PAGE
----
Life as a Gemini with Anxiety

Buckle your seat belt and get ready for the ride because life as a Gemini can be wild. With a Gemini, you already never know what you’re going to get, and as if the twin sign wasn’t confusing enough, mixing in anxiety only adds fuel to this already unpredictable fire. I’ve found a lot of my Gemini traits are either restrained or intensified by my anxiety, which leaves me conflicted. My anxiety often gets in the way of me living life to its fullest potential. Here are seven typical signs of a Gemini and how they are affected by my anxiety.

Adventurous
It’s said that people who have the Gemini sign live by the seat of their pants and are always ready to see and experience new things. I have a deep longing for adventure and if I stay in one place too long, I tend to get moody. But, my anxiety stops me from having any real adventures. If I’ve been cooped up inside for too long, I’ll do simple things like go for a drive or take a walk, but I’m too anxious to pursue anything more exciting. Adventure is like a bad itch I can’t scratch.

Spontaneous
As a Gemini, I never like to live the same day twice and I’m often bored with routine. But, spontaneity is not a word found in my personal vocabulary. When I do dare to take an adventure, every step is carefully calculated and completely mapped out. If something veers off course, my anxiety will kick into high gear and you can basically forget about the rest of the trip until I have time to collect myself because my mind is already gone.

Energetic
People with the Gemini sign are restless and because of their spontaneity and love for adventure, they are always on the move. I tend to have lots of energy. Unfortunately, that energy is often sucked up and used to fuel my anxious thoughts and feelings. I’m often emotionally drained daily just trying to keep up with everything I have going on in my head.

Motivated
With so much energy, we’re extremely motivated and are ready to go full force on a new idea at a moment’s notice. I’ve found that I’m extremely motivated, but my anxiety drives that trait through the roof, so much so I often crash and burn easily. I don’t exactly know how to take things in moderation, and often go all-in to get something done, despite how exhausting it may be.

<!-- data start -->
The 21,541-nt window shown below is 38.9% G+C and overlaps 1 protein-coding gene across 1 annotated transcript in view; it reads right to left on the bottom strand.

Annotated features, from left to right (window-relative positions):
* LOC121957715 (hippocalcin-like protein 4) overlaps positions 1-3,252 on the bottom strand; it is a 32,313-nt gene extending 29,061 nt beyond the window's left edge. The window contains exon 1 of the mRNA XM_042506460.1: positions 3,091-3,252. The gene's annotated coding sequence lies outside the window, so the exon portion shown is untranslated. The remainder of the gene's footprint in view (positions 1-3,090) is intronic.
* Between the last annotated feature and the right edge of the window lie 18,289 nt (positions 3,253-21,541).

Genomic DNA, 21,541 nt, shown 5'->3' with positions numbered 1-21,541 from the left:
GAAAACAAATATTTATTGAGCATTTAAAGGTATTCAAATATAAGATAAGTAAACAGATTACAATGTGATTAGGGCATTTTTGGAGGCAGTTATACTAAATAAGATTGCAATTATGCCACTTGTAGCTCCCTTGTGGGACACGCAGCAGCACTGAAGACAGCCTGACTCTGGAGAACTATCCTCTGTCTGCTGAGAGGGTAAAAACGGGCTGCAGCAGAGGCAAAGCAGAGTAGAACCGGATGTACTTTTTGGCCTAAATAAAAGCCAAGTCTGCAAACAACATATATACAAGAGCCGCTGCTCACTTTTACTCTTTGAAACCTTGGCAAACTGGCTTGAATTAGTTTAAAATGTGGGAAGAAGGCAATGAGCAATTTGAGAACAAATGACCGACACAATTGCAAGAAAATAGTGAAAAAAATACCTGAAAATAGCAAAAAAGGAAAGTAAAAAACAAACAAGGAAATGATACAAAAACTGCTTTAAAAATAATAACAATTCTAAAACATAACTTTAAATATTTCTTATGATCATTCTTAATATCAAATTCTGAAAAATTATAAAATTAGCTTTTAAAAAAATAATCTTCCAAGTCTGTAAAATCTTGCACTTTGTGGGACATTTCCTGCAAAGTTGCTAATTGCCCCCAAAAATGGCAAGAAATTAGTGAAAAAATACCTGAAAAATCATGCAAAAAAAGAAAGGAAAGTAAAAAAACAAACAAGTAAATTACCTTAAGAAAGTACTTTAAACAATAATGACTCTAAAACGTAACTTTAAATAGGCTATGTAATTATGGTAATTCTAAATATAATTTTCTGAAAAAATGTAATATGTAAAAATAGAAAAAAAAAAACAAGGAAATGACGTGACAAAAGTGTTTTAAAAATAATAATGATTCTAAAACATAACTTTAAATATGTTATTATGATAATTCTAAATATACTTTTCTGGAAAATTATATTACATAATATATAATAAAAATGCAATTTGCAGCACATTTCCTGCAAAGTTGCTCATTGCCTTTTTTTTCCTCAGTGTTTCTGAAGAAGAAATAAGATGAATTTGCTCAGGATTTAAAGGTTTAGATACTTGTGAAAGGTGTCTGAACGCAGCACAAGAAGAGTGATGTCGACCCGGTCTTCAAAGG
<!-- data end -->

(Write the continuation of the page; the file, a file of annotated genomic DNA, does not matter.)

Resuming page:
Intellectual
As a Gemini, I like to know a little about a lot of topics. I love learning, but if I stay on one subject too long I can easily get bored. This actually causes a lot of anxiety because the Gemini part of me is ready to move on to the next subject, but my anxiety has me continually second guessing my knowledge.

Social
People with the Gemini sign are true social butterflies. They know how to work a room and love being the center of attention. This trait is really conflicting for me because I am not an outwardly social person. I will dread a social event and try talking myself out of it until the moment I step in the door. When I first start talking to new people, I’m very self-conscious. Sometimes my anxiety does get the best of me and I never can quite recover. There are other times though when the light switch turns on and that social Gemini comes out, but I never know when it’s going to happen.

Indecisive
Naturally, the twin sign is continually contradicting themselves and a Gemini has a hard time making a decision and sticking to it. This trait is only amplified by my anxiety. I’ve found the more anxious I get, the more indecisive I become and I often can’t even decide what to have for dinner if it isn’t already planned.

Studying my star sign has really given me a point of reference when I feel overwhelmed with anxiety. Although I don’t believe being a Gemini totally defines me, it helps me realize when I’ve let my anxiety to take the lead, and it allows me regain control.

This was originally posted on TheMighty.com